I encourage interaction and always draw on the lesson and my notes to illustrate key points. Teachers are impressed by an interviewer who can talk through the various parts of a lesson with exact timings.

At this point the two of us share our evaluations in line with the school’s approved methods for evaluating learning. This is coming after I have established good rapport and we are engaged professionally.

I make sure the teacher knows that I have written down my evaluation before he/she does the same. Openness is all-important in creating trust. This is not about giving some definite judgement, it is about getting a good feel, a good indication, for where we both judged learning to be.

I have found time and again that in the vast majority of cases the teachers’ evaluations are more or less in tune with mine. While some teachers place themselves higher than my assessment, there are equally just as many who place themselves lower (interestingly enough it is often the teachers given the top evaluations who are the most critical of their performance).

The coming together is about mutual trust; the teachers being observed and evaluated need to feel a sense of objectivity and fairness – always underlining that the aim is to improve learning and teaching.

I also evaluate every lesson observed on what I call the learning-teaching continuum – student-centred learning at one end and teacher-centred at the other. I ask teachers to do the same. We can use the outcomes in a professional way to get an overall feel for style of learning and teaching, not only in the one lesson but also for the school in cases where the observation covers many teachers. Again, our views are usually very close.

Action points and a final word

The third stage is to agree three or four (and no more) aspects to be followed up by the teacher, building on strengths and focusing on aspects to be improved. The on-going professional development will be tailored to the individual school policy. My experience is that for most of us three or four follow-up points is quite sufficient – focus on what really matters.

And then, the teacher should always be given a final word before closing the meeting on a positive note.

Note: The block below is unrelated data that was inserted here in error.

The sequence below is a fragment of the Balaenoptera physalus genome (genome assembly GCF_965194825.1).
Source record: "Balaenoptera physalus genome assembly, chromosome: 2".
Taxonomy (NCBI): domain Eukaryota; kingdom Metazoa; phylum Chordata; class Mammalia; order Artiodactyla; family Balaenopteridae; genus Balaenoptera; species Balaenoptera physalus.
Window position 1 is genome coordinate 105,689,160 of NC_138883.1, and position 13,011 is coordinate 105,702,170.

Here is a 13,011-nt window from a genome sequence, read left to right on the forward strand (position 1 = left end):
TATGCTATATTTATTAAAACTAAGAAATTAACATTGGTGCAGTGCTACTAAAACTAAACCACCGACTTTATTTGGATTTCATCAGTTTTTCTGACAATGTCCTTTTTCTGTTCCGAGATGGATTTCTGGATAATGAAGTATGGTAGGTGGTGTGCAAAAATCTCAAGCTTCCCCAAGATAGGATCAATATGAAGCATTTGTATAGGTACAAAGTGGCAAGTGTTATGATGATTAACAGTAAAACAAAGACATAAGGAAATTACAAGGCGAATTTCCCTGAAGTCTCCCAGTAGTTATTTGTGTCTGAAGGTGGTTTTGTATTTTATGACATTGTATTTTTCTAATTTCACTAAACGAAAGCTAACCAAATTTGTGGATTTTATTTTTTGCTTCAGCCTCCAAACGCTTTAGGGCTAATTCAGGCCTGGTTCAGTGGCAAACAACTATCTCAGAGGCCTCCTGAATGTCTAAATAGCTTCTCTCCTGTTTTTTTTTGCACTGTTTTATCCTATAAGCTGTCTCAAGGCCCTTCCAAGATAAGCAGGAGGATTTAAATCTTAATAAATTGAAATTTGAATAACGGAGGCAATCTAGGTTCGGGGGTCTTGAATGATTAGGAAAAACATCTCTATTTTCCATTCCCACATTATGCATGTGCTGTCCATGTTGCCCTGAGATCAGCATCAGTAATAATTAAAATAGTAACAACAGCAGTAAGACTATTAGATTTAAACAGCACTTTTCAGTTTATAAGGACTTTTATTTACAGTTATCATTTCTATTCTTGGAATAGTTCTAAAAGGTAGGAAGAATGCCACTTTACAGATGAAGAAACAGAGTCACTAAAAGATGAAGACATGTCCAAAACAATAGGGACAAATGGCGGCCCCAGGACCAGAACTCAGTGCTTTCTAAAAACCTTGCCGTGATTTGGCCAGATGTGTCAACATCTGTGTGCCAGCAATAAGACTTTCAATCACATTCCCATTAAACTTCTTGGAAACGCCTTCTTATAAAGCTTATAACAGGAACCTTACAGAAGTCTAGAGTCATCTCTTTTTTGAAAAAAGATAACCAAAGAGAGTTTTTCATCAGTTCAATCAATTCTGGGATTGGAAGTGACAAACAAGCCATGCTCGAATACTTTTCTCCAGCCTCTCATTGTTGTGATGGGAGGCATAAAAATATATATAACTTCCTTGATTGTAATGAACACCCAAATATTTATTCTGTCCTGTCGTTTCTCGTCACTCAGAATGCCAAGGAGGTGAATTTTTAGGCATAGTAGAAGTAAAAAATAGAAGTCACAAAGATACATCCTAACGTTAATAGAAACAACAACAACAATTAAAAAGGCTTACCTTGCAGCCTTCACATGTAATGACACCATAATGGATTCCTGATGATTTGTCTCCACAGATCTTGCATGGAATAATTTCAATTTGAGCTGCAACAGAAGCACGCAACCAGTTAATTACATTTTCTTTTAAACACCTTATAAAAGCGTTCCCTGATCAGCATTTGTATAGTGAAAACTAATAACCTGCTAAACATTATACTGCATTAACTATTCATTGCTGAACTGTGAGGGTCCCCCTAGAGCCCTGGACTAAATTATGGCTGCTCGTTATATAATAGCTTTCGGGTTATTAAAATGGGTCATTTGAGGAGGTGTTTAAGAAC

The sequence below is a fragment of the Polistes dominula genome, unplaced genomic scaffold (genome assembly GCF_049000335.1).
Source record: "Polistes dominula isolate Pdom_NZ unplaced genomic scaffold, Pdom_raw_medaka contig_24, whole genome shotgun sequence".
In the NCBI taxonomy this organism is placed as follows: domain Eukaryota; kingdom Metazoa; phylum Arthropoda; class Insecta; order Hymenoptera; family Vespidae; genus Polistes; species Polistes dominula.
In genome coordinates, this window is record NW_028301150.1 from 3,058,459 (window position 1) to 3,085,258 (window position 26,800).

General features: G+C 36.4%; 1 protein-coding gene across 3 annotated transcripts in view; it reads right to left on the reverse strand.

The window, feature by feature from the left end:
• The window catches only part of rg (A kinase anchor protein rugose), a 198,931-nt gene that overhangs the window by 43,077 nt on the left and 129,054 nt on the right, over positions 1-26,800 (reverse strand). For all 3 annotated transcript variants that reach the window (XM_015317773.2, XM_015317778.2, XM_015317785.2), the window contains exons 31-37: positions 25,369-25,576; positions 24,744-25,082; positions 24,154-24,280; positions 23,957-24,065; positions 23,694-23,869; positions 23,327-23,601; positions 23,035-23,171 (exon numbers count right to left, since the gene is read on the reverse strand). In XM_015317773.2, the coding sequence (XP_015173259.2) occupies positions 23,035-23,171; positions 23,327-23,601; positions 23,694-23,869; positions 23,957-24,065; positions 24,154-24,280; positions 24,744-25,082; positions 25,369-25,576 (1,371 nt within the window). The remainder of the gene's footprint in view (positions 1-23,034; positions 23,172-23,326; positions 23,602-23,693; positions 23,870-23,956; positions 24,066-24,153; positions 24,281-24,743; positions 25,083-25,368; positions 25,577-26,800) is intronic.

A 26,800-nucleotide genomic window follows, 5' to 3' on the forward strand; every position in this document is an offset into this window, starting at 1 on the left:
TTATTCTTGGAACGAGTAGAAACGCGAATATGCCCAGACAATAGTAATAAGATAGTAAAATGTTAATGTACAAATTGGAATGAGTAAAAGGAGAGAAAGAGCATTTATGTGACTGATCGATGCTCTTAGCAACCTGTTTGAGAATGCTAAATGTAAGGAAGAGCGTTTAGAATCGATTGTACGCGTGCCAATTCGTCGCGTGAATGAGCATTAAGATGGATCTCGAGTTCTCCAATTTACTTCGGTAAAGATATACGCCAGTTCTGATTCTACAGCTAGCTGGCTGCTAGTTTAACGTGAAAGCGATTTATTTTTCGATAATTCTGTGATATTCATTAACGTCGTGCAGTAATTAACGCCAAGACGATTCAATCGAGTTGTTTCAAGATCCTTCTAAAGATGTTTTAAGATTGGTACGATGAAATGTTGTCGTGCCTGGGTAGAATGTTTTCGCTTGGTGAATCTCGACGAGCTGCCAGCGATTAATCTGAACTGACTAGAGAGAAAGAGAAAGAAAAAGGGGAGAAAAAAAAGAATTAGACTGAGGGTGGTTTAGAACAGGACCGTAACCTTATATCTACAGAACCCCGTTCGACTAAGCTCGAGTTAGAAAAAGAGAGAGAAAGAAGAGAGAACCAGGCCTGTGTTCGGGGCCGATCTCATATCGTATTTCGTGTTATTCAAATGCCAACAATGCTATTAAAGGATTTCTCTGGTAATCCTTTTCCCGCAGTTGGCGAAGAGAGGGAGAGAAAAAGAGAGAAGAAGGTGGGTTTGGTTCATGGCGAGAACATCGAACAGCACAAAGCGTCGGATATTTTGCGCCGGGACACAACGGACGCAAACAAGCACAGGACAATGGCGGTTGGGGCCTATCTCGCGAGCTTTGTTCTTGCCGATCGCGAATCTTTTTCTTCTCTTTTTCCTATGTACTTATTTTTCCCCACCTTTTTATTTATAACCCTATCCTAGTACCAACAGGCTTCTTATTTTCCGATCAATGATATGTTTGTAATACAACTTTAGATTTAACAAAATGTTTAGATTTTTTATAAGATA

Follow-up workshops

I have also introduced a fourth stage in recent years in my work with schools, and I encourage the school leaders I train to do something similar. At the end of the observations and follow-up interviews, I prepare a learning and teaching workshop, around one hour in duration, for the teachers I have observed.

It is interactive with a focus on how to improve learning. I tend to draw out some of the highlights while giving teachers opportunities to share experiences of the observation and evaluation process.

I find that teachers really enjoy the interaction and the opportunity to consider learning and teaching as a group. It also sends a message that the observer, the reviewer, is willing to practise as well as preach.

Nine things to always remember

Following the workshops I run with school leaders, I always leave the following advice:

  1. Always remember that the aim of observing what goes on in classrooms is to bring about improvements in learning and teaching. The follow-up is crucial.
  2. Always remember the importance of empathy – treat others with the respect that you would expect from them. A teacher who feels that the process has been objective and professional will be more likely to follow-up your advice.
  3. Always remember: it is a privilege to observe and evaluate a colleague in the classroom. The teacher deserves your full, undivided attention during the observation and in the follow-up interview.
  4. Always remember to start with the strengths and the importance of giving praise when praise is deserved.
  5. Always remember to be rigorous and objective when observing and evaluating – just highlighting good points and forgetting to discuss aspects for improvement will not do any favours for the teacher or the pupils in the school.
  6. Always remember to take notes in an organised way during observation and record personal highlights that can help illuminate the sharing of feedback to the teacher.
  7. Focus on what really matters, not minutiae.
  8. Always remember that the way to improvement is through knowing thyself – self-evaluation is a strength not a weakness. Ask yourself how do I compare in my classroom.
  9. Always remember that the art of classroom observation is a learning process – there are always new things to be learned and new experiences to be gained.

  • Archie McGlynn is an independent education consultant. He is founder-director of the Hong Kong Schools Self-evaluation Network (2004-2015) and founder-director of the Hong Kong Scotland School Improvement Partnership. His book, co-authored with Professor John Macbeath, entitled Self-evaluation: What’s in it for schools?, has been translated into Swedish, Italian and Slovene. Archie was formerly HM chief inspector of schools (Scotland) where he put in place How Good is Our School, self-evaluation guidelines.

Observation: Part 1

Archie’s first article, Getting observation right (SecEd, October 2018), can be found at


Please view our Terms and Conditions before leaving a comment.

Change the CAPTCHA codeSpeak the CAPTCHA code
Sign up SecEd Bulletin